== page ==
Sustainable Electronics? NYC's Greener Gadget Conference Highlights the Difficulties
At the Greener Gadgets Conference in New York City today, experts in electronics, environment, and design debated how the ever-changing consumer electronics industry could innovate without adding yet more gadgets to the trash bin.
The conference, now in its second year, happened as both the electronics industry and the green movement suffer from the economic downturn. Half the seats stood empty, and the show floor held more journalists than there were exhibitors for them to interview.
Keynote speaker Saul Griffith, a design pioneer, advocated reducing our carbon footprint through what he called “the Montblanc pen approach to design." That is, make far fewer products, but make them so well that they never need to be replaced.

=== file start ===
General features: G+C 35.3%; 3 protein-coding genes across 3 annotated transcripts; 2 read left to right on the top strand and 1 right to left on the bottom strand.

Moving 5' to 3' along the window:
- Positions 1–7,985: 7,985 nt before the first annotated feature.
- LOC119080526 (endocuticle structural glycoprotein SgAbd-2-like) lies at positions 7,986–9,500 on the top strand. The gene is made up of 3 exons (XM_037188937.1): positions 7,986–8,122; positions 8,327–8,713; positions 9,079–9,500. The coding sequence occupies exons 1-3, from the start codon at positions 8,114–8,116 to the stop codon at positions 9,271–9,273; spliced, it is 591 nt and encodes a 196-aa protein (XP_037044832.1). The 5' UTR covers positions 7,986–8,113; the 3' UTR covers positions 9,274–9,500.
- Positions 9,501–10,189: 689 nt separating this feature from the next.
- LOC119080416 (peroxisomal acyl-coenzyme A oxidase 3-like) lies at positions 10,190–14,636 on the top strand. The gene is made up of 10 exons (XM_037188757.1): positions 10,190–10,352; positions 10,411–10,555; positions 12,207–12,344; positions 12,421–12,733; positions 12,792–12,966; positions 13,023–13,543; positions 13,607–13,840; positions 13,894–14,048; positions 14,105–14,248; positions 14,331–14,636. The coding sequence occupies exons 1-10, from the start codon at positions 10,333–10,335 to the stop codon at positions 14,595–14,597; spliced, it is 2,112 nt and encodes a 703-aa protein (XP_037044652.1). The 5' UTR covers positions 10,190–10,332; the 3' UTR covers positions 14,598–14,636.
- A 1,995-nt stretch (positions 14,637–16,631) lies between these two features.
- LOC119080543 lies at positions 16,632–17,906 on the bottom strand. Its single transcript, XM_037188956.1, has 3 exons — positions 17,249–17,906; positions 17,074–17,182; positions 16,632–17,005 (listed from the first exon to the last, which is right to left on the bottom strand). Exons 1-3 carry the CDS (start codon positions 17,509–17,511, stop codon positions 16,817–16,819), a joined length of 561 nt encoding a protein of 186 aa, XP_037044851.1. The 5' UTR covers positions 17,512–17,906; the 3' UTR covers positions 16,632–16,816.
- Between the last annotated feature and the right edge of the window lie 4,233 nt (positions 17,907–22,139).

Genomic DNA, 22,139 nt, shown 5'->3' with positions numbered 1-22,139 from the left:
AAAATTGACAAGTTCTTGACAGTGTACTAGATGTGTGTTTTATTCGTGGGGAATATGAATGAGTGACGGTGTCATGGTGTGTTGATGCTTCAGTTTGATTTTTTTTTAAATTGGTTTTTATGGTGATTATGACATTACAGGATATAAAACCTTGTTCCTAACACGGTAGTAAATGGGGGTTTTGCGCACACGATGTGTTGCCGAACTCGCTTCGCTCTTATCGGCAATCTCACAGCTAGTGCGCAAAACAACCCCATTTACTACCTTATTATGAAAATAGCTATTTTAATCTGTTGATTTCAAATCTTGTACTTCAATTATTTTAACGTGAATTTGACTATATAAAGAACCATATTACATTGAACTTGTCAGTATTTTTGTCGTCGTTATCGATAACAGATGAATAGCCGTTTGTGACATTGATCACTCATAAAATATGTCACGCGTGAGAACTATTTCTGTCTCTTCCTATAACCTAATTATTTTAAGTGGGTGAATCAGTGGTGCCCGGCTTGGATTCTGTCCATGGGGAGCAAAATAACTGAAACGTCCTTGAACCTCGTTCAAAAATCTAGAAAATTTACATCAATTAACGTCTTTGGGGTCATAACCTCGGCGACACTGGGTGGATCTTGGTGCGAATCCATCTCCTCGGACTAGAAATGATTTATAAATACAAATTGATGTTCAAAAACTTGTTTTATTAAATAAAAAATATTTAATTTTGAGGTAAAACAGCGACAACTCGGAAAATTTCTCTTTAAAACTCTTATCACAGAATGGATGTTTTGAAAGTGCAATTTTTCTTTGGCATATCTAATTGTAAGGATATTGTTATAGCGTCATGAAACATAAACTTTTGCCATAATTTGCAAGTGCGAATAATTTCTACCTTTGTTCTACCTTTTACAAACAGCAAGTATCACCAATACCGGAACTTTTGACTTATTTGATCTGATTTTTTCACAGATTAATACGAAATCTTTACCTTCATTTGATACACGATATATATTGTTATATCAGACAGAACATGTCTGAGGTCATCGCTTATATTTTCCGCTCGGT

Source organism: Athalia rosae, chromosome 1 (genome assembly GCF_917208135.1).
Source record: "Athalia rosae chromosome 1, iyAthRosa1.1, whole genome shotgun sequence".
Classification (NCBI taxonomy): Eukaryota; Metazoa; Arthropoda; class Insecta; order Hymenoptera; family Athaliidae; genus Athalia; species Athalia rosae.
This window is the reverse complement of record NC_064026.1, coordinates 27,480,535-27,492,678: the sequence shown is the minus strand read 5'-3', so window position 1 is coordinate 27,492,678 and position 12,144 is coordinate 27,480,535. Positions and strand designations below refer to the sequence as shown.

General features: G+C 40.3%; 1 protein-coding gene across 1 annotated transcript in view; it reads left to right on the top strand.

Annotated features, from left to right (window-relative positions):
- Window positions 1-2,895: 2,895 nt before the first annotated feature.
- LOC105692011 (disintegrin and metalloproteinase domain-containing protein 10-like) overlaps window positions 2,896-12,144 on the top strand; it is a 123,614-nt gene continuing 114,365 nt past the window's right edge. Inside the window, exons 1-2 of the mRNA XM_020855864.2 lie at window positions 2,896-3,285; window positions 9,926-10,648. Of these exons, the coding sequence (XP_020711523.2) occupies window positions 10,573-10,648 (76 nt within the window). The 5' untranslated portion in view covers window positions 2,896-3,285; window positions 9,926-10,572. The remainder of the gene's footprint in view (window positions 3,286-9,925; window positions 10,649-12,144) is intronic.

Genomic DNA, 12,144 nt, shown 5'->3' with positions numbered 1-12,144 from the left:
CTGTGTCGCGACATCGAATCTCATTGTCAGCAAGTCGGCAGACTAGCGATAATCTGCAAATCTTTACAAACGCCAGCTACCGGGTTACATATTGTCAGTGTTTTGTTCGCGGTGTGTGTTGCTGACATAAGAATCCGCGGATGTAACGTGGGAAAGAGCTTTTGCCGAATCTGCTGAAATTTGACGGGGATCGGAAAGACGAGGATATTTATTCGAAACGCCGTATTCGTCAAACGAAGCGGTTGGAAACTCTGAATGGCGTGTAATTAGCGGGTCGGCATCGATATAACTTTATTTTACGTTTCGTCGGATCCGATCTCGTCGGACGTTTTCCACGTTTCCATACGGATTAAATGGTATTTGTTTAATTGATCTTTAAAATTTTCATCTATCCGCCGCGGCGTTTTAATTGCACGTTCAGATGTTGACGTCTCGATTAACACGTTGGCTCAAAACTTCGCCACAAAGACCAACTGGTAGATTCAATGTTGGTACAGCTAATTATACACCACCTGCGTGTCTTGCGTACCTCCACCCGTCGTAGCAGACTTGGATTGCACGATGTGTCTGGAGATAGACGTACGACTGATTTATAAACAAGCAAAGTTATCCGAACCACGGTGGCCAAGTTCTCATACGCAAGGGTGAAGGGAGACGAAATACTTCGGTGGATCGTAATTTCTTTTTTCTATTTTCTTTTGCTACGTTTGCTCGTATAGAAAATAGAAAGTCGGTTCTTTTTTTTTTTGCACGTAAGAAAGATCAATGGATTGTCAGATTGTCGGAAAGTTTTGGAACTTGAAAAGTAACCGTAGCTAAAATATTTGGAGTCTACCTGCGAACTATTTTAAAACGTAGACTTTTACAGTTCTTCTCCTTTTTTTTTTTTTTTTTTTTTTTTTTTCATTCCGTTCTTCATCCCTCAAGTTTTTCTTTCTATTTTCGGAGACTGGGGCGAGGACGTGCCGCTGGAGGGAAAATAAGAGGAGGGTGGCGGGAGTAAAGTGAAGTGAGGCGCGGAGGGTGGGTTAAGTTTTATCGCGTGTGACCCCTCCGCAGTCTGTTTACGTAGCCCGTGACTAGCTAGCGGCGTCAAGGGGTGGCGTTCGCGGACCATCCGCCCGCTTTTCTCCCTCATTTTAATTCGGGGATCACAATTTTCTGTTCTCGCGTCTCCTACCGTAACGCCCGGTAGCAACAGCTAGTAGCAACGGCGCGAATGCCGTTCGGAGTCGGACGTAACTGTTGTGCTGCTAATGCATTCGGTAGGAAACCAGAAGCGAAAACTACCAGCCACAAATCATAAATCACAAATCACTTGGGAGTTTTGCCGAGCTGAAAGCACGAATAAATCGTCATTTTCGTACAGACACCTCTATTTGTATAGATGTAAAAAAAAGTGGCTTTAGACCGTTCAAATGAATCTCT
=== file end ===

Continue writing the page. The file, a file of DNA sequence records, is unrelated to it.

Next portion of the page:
But does that formula apply to gadgetry that is in perpetual upgrade? Stephen Harper, Intel's director of energy and environment policy, said his company hopes to foster “a culture of repair rather than replacement” – an easy argument to make when your company makes just the microprocessors.
On the same panel, Michael Murphy, the manager of environmental affairs for Dell, pointed out that constant replacement has its pluses: today’s Dell PC is far more energy-efficient than one made six years ago.
One thing is sure: The goal of a “sustainable” cell phone or music player is still many product cycles away.